The world is made of water.
I can barely remember, now, that unwritten poem in which
you suddenly appeared, and which disappeared
the way your Mohawk fathers disappeared from the valley
I lived in once. I have only these words that seem as if
they climbed up from the bottom of a dry well. There are
so many things we don’t hear: the hawk’s talon piercing
the skull of the meadow vole, the moon scratched by a branch
of the hackberry, the cicada emerging from its cocoon in
this false Spring. I am told that when I was young I watched
a butcher push his hand down the throat of a lamb’s carcass
and pull out its heart. Can you imagine a silence so desperate
to be heard? You said once we should be able to hear
the language of fish, that everything comes to us on rivers
of wind. John, the news has come that your own bones are
turning into water, and I look out to the birds that have come
to the railing and can’t even remember their names. Just there,
an early lily is trying to hold the morning’s rain in the mirror
of its petal. Where I live now, someone has cut away acres
of trees, and the words for what they meant no longer exist.
I am wearing the choker of bone you left for me.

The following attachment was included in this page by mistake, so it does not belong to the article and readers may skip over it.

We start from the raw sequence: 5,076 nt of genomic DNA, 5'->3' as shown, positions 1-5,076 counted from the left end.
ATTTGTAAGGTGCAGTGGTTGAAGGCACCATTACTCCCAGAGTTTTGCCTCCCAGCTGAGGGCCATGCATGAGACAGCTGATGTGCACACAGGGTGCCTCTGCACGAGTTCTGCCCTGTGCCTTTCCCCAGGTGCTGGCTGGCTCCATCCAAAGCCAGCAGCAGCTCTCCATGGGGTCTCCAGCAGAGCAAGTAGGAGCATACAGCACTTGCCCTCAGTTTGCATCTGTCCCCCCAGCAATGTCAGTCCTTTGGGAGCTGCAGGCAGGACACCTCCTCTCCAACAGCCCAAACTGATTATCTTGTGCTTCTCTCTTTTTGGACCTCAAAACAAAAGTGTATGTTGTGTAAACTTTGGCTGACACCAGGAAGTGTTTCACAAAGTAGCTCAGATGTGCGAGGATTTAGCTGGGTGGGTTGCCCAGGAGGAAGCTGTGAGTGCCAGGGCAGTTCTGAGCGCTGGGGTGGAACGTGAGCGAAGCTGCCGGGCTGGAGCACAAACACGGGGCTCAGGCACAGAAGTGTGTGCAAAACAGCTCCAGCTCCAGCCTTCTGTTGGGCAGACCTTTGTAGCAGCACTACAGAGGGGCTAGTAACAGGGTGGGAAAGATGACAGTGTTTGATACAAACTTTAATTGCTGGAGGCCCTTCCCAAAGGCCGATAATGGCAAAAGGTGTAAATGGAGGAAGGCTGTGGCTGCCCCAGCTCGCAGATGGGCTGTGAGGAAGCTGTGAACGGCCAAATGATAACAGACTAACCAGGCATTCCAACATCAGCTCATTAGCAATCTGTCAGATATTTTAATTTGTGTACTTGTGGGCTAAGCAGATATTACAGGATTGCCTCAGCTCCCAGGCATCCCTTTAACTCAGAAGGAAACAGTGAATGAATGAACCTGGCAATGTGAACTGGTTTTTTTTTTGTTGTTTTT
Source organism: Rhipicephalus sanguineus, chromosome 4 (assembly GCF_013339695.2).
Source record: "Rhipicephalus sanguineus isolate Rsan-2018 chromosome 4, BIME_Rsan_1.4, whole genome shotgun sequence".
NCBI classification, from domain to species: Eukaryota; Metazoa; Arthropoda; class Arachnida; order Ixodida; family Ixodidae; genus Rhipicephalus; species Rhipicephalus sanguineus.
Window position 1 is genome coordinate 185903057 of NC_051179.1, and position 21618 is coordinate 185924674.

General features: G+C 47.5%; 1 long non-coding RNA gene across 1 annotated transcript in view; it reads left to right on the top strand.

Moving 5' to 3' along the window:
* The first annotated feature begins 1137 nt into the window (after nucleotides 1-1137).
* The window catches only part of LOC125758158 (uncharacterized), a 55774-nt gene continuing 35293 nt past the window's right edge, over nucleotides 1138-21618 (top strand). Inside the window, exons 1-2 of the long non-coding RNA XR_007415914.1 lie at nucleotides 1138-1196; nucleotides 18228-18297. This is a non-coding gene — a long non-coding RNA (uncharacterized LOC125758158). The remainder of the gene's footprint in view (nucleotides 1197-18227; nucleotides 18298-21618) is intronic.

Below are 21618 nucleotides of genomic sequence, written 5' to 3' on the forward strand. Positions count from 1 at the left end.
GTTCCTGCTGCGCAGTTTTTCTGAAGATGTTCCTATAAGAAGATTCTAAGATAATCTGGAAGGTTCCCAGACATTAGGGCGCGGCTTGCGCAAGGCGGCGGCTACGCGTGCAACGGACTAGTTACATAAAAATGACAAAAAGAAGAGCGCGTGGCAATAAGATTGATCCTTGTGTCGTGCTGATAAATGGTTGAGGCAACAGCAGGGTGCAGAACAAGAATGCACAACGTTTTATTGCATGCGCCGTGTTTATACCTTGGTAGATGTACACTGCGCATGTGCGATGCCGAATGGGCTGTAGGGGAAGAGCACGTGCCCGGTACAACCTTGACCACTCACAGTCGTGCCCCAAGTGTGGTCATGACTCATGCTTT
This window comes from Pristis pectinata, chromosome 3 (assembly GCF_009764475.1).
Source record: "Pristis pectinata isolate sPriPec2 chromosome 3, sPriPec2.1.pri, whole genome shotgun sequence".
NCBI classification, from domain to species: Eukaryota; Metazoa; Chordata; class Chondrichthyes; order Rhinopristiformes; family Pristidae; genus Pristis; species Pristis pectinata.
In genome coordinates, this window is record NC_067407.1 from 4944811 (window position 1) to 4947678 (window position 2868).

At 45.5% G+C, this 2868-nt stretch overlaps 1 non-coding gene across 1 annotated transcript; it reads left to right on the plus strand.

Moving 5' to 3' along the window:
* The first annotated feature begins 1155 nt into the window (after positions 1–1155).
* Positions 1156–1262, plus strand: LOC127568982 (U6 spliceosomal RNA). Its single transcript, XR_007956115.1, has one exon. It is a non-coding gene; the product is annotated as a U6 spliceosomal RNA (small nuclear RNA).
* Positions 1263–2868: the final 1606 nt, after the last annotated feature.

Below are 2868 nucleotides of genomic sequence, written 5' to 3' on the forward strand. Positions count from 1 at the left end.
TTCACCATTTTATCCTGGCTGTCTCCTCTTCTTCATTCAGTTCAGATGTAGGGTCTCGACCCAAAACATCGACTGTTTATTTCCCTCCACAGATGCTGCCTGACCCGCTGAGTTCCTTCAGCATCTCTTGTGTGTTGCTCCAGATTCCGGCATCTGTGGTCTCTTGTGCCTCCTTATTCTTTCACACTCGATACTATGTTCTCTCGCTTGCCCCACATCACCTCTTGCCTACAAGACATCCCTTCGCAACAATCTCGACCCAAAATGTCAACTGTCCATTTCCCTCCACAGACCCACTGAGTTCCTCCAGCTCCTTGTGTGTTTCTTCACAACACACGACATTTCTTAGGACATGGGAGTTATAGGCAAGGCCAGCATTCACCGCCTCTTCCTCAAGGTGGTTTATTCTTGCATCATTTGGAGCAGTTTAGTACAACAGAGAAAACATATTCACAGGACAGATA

I don’t know what that unwritten poem should have said,
though I remember the image of coffins they have found
in the desert, shaped to take the place of those bodies that have
dissolved into air, and of the Antarctic ice sheet that is
floating towards the sea across invisible, submerged lakes.
Last week, the cranes arrived, as they do each year,
at the Cherokee campsite on the Hiawassee. When they rose
in groups to settle for the night by the river, their necks
leaned into the sunset as if they were in a rush to leave their bodies
behind. It is this way with everything we try to say. We want
to grasp the heart, to hear what is beyond our hearing, but have
only these words that disappear like mist from the tip
of a wave, or the phosphorous trail a swimmer leaves in the sea.
—for John Anderson
–from Rattle #29, Summer 2008
2009 Neil Postman Award Winner
Richard Jackson: “I usually collect a bunch of images, observations, sayings, clippings that attract me and so have something to do with my unconscious, and then something sets off the poem, the first line, and I go to those notes which then generate others. What set off this poem was the news of my friend’s disease—the poem came pretty quickly then.”